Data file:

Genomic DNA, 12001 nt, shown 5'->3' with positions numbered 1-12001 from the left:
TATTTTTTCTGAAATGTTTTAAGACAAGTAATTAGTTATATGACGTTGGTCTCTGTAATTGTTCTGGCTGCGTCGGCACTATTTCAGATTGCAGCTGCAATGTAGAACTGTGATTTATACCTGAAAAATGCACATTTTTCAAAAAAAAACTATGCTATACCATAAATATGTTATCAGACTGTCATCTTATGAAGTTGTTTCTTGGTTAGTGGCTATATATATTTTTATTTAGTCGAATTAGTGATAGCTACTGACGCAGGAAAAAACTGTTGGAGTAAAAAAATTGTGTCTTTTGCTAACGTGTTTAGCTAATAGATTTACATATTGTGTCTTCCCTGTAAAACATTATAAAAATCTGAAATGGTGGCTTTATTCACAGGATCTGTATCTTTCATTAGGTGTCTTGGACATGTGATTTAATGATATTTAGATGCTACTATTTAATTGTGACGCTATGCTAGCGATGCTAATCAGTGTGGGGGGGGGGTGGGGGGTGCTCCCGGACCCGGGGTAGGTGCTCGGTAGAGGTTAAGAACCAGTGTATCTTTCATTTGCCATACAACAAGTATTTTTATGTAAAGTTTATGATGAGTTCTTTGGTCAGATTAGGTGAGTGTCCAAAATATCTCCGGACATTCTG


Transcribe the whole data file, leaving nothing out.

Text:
Genomic DNA, 12001 nt, shown 5'->3' with positions numbered 1-12001 from the left:
TATTTTTTCTGAAATGTTTTAAGACAAGTAATTAGTTATATGACGTTGGTCTCTGTAATTGTTCTGGCTGCGTCGGCACTATTTCAGATTGCAGCTGCAATGTAGAACTGTGATTTATACCTGAAAAATGCACATTTTTCAAAAAAAAACTATGCTATACCATAAATATGTTATCAGACTGTCATCTTATGAAGTTGTTTCTTGGTTAGTGGCTATATATATTTTTATTTAGTCGAATTAGTGATAGCTACTGACGCAGGAAAAAACTGTTGGAGTAAAAAAATTGTGTCTTTTGCTAACGTGTTTAGCTAATAGATTTACATATTGTGTCTTCCCTGTAAAACATTATAAAAATCTGAAATGGTGGCTTTATTCACAGGATCTGTATCTTTCATTAGGTGTCTTGGACATGTGATTTAATGATATTTAGATGCTACTATTTAATTGTGACGCTATGCTAGCGATGCTAATCAGTGTGGGGGGGGGGTGGGGGGTGCTCCCGGACCCGGGGTAGGTGCTCGGTAGAGGTTAAGAACCAGTGTATCTTTCATTTGCCATACAACAAGTATTTTTATGTAAAGTTTATGATGAGTTCTTTGGTCAGATTAGGTGAGTGTCCAAAATATCTCCGGACATTCTG